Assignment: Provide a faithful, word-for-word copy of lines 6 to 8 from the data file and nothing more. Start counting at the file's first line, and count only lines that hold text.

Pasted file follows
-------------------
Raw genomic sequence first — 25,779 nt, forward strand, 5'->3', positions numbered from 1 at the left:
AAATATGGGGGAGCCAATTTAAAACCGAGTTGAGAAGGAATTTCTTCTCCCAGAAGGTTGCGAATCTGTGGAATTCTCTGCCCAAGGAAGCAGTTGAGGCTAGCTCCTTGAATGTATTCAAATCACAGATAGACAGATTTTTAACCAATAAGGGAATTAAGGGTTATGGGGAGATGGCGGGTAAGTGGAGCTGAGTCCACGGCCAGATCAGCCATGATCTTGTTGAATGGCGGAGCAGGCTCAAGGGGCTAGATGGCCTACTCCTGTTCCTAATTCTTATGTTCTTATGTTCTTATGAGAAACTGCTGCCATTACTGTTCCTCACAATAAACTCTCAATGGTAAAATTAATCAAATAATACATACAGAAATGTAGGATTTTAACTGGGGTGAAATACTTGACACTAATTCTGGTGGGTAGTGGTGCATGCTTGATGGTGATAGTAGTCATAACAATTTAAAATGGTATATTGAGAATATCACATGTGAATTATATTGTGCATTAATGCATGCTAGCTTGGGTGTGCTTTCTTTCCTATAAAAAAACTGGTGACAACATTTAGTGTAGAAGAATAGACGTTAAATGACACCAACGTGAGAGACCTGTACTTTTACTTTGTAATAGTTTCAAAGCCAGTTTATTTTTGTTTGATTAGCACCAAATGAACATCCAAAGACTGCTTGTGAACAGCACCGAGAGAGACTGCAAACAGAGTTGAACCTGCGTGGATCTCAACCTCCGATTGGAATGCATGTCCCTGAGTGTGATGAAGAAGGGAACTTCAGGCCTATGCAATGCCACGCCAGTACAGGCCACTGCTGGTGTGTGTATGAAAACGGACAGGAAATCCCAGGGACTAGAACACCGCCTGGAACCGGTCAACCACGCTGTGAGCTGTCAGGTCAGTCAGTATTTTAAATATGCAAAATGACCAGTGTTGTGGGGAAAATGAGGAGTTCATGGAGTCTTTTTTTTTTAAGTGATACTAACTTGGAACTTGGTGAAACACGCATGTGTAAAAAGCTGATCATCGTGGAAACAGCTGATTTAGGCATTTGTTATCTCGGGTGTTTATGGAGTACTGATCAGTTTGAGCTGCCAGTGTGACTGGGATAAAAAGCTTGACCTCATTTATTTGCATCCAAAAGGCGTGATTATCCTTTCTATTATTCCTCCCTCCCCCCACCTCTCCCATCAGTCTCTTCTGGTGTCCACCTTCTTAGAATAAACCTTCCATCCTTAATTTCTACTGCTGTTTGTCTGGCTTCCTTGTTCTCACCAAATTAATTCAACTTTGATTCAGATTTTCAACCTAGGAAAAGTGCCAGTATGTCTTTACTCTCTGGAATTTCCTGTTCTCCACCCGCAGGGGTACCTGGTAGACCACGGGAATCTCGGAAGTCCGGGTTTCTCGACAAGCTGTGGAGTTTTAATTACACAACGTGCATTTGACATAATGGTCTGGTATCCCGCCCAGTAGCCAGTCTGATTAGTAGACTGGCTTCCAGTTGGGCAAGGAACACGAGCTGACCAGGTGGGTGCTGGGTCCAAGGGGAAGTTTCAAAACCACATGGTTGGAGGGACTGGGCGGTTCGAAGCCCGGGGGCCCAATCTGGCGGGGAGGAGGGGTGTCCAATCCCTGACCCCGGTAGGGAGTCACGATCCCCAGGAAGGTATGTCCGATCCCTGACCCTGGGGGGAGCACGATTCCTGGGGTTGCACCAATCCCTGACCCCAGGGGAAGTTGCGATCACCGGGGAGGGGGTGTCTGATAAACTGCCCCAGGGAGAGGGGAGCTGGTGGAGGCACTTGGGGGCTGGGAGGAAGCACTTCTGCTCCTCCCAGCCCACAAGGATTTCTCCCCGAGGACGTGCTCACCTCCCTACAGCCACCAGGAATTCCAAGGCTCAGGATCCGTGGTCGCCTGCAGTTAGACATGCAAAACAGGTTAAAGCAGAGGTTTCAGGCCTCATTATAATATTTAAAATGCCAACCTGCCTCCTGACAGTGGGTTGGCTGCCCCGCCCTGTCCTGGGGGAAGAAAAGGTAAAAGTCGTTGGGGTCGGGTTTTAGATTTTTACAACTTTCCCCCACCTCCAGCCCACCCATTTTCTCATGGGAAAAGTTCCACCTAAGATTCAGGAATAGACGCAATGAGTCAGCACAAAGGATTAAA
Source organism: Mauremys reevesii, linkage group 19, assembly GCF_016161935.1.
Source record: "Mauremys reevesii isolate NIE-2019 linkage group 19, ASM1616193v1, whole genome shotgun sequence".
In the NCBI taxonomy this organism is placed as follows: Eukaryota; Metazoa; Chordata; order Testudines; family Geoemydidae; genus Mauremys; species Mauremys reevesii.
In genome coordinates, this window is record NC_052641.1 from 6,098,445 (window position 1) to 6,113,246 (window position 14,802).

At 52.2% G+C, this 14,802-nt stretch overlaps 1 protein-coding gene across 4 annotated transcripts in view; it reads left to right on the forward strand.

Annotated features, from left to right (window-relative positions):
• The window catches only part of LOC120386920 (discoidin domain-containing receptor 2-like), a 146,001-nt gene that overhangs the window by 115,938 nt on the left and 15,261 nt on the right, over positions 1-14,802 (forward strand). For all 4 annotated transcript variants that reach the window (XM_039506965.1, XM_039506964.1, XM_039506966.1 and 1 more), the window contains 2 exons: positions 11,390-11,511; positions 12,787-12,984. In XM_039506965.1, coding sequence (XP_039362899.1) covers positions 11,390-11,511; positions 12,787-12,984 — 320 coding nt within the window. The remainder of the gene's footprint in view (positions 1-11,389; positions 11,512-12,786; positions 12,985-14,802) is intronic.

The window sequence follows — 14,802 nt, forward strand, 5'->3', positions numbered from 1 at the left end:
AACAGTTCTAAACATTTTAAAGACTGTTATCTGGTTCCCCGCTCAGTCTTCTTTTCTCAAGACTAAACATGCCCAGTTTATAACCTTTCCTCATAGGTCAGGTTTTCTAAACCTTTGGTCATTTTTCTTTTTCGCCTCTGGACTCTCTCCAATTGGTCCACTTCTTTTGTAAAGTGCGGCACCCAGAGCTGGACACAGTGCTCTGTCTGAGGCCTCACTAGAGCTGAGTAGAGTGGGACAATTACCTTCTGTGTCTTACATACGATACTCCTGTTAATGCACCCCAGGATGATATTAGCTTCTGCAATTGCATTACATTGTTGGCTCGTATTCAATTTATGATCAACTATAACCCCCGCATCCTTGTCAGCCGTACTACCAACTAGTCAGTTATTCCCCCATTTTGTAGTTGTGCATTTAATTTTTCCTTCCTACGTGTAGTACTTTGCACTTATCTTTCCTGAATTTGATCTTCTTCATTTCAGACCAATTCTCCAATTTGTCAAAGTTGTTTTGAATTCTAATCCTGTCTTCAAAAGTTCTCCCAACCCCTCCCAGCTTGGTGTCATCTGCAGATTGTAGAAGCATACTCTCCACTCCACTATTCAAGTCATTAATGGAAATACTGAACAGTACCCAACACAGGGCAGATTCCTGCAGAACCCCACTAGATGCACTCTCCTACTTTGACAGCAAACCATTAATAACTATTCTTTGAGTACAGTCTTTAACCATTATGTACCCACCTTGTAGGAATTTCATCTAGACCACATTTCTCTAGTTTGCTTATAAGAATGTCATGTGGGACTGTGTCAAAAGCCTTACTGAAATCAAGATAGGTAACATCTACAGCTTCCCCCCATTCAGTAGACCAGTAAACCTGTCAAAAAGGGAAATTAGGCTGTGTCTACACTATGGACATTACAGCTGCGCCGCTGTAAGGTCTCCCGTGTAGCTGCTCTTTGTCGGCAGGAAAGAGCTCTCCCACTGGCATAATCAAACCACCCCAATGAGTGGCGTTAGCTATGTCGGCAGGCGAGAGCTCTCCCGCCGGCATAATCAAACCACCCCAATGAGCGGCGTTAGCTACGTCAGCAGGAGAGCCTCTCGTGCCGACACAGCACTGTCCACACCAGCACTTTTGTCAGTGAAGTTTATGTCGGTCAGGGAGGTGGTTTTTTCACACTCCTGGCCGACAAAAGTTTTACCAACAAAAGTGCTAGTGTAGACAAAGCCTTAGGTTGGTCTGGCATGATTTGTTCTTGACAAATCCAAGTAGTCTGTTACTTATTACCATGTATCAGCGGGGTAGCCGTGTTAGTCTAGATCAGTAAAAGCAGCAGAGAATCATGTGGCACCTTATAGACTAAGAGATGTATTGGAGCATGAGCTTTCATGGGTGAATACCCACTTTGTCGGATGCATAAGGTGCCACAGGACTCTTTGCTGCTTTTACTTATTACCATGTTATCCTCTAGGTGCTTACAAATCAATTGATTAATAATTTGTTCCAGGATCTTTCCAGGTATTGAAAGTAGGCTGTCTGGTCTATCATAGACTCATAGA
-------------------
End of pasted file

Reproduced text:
In genome coordinates, this window is record NC_052641.1 from 6,098,445 (window position 1) to 6,113,246 (window position 14,802).

At 52.2% G+C, this 14,802-nt stretch overlaps 1 protein-coding gene across 4 annotated transcripts in view; it reads left to right on the forward strand.

Annotated features, from left to right (window-relative positions):